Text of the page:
This book was a fun, original dystopian. In the beginning, I had trouble connecting to Wren because she is so unemotional, but that's intentional. Once she met Callum, I began to connect with her more as she broke out of her "perfect reboot" shell. She became more human. I also loved Callum, especailly towards the end when he got a bit more snarky. Their romance was really well done, and I was really glad that there was no love triangle. That's two books in a row that have been triangle free! That must be some kind of record! lol.
I also loved the concept of rebooting. It a very different look at Zombies, because that's basically what they are. I felt that the author spent a good amount of time establishing Wren and how the reboots at HARC live. This brings home how corrupt the world has gotten (or, at least, Texas) and how unfairly reboots are treated. You really start to side with the reboots and the rebellion (though the rebellion still seems super shady to me).
Overall, I really enjoyed this book. The characters are likable, the concept is interesting, and the romance is romantic without being over-dramatic and soap-opera like. The only thing that really bugged me about the book was the end, but only because it was so abrupt and left me craving the sequel, which doesn't come out until May of next year.
This book was interesting. I really liked the concept of the dystopian society being divided by abilities, though the teReview from That One Geek Girl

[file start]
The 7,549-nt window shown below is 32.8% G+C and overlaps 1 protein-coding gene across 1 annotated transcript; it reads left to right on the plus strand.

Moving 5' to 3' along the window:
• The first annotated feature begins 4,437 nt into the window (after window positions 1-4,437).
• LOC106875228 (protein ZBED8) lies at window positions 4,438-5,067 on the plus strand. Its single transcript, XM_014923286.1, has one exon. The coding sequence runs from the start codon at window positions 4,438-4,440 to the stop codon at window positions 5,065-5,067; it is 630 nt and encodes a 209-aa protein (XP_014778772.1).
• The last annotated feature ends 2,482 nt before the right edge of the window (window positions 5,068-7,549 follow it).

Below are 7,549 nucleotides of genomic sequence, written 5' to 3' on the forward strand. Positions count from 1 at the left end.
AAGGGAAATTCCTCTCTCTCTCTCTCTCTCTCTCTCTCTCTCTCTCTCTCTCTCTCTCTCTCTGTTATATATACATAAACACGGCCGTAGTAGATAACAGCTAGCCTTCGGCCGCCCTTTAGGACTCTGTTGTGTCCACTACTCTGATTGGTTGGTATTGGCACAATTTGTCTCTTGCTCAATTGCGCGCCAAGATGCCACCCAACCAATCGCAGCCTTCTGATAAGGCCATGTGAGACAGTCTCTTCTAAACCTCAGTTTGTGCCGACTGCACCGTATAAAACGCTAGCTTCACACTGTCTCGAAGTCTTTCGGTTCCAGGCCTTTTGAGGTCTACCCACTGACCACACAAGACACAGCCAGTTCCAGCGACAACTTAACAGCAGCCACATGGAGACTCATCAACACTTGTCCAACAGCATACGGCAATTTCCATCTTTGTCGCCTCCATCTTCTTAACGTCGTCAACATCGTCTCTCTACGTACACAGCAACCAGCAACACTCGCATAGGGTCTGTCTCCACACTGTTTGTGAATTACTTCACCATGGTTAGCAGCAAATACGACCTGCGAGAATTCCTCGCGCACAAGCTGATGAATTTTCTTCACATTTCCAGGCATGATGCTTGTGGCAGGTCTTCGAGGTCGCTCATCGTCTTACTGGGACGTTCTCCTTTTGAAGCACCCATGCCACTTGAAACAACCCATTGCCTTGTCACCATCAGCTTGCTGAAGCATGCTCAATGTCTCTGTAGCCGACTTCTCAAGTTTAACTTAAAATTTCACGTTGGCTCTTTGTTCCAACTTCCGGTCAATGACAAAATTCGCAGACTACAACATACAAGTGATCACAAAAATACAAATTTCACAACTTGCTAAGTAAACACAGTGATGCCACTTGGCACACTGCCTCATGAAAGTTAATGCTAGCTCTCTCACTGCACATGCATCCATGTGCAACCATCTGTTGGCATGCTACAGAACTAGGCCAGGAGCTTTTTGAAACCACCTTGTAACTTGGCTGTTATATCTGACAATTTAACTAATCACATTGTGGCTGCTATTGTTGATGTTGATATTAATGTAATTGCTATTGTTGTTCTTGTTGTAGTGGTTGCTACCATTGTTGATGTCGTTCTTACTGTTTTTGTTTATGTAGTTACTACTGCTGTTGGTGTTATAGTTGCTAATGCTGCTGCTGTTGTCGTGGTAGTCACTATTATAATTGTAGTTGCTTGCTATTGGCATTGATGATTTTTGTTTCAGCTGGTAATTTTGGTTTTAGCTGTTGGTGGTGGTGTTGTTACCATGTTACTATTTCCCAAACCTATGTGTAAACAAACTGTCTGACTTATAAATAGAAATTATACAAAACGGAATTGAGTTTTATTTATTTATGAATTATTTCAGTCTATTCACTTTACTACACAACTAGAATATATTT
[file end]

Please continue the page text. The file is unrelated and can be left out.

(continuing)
This book was interesting. I really liked the concept of the dystopian society being divided by abilities, though the test aspect reminded me a bit of Legend by Marie Lu. The outcome of the test was different and unique, and I liked that those in charge preached that everyone had an equal chance on the test, which is just a big fat lie.
I also loved that Kitty Doe, the main character, is dyslexic. She is intelligent and capable, but she can't read, which is the real reason she is a III instead of any higher. The only other dyslexic hero in a middle-grade/young adult book that I can think of is Percy Jackson, and that is explained away as part of his godly heritage. Here, dyslexia is just something that Kitty faces in a society that values traditional, book smart intelligence, rather than seeing the value in people who are different.
This book also has No LOVE TRIANGLE! This is rare, and something to be celebrated. The romance is very charming, and I love the depth of feeling between Kitty and Benjy. Though there is no triangle, that's not to say that there aren't romantic complications. When Kitty is forced to take the place of Lila, she finds out that Lila is engaged to the charming and secretive Knox. She becomes friends with him, but there is never any romantic feelings. Yay!
Overall, I really liked this book filled with mystery and secrets. Kitty feels very real, and everything she does is just to survive and help Benjy. I loved how she didn't want to join the rebellion because it is dangerous, which is a very real reaction. The book contained so many twists and turns that I was always interested and didn't want to put the book down. I enjoyed the relationships between the characters and how no one could really trust anyone else.